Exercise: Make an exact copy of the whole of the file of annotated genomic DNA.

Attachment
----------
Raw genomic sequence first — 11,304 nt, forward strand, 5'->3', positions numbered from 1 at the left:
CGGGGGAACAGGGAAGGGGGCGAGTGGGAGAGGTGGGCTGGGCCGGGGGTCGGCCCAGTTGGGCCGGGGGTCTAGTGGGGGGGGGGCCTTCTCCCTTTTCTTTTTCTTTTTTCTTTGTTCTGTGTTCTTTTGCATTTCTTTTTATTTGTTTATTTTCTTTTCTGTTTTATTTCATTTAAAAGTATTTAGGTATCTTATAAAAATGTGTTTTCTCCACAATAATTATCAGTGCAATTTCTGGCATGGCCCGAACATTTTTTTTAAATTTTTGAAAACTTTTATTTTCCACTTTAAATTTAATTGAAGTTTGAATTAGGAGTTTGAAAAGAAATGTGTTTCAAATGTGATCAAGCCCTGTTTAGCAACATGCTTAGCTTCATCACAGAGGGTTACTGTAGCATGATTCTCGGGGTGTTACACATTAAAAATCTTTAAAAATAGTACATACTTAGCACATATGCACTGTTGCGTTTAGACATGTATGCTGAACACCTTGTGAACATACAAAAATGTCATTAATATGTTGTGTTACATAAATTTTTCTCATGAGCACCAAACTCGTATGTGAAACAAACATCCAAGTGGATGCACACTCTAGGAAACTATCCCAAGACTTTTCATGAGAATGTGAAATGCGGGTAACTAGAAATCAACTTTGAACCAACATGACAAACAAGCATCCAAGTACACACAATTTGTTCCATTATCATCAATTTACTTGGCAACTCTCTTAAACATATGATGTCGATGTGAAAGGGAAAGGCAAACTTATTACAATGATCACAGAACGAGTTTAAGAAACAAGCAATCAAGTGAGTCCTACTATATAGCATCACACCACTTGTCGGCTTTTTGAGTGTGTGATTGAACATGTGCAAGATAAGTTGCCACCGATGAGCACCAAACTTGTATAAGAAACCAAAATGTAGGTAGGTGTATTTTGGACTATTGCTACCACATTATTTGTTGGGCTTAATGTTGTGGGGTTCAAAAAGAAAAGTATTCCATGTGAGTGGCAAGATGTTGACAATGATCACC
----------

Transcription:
Raw genomic sequence first — 11,304 nt, forward strand, 5'->3', positions numbered from 1 at the left:
CGGGGGAACAGGGAAGGGGGCGAGTGGGAGAGGTGGGCTGGGCCGGGGGTCGGCCCAGTTGGGCCGGGGGTCTAGTGGGGGGGGGGCCTTCTCCCTTTTCTTTTTCTTTTTTCTTTGTTCTGTGTTCTTTTGCATTTCTTTTTATTTGTTTATTTTCTTTTCTGTTTTATTTCATTTAAAAGTATTTAGGTATCTTATAAAAATGTGTTTTCTCCACAATAATTATCAGTGCAATTTCTGGCATGGCCCGAACATTTTTTTTAAATTTTTGAAAACTTTTATTTTCCACTTTAAATTTAATTGAAGTTTGAATTAGGAGTTTGAAAAGAAATGTGTTTCAAATGTGATCAAGCCCTGTTTAGCAACATGCTTAGCTTCATCACAGAGGGTTACTGTAGCATGATTCTCGGGGTGTTACACATTAAAAATCTTTAAAAATAGTACATACTTAGCACATATGCACTGTTGCGTTTAGACATGTATGCTGAACACCTTGTGAACATACAAAAATGTCATTAATATGTTGTGTTACATAAATTTTTCTCATGAGCACCAAACTCGTATGTGAAACAAACATCCAAGTGGATGCACACTCTAGGAAACTATCCCAAGACTTTTCATGAGAATGTGAAATGCGGGTAACTAGAAATCAACTTTGAACCAACATGACAAACAAGCATCCAAGTACACACAATTTGTTCCATTATCATCAATTTACTTGGCAACTCTCTTAAACATATGATGTCGATGTGAAAGGGAAAGGCAAACTTATTACAATGATCACAGAACGAGTTTAAGAAACAAGCAATCAAGTGAGTCCTACTATATAGCATCACACCACTTGTCGGCTTTTTGAGTGTGTGATTGAACATGTGCAAGATAAGTTGCCACCGATGAGCACCAAACTTGTATAAGAAACCAAAATGTAGGTAGGTGTATTTTGGACTATTGCTACCACATTATTTGTTGGGCTTAATGTTGTGGGGTTCAAAAAGAAAAGTATTCCATGTGAGTGGCAAGATGTTGACAATGATCACC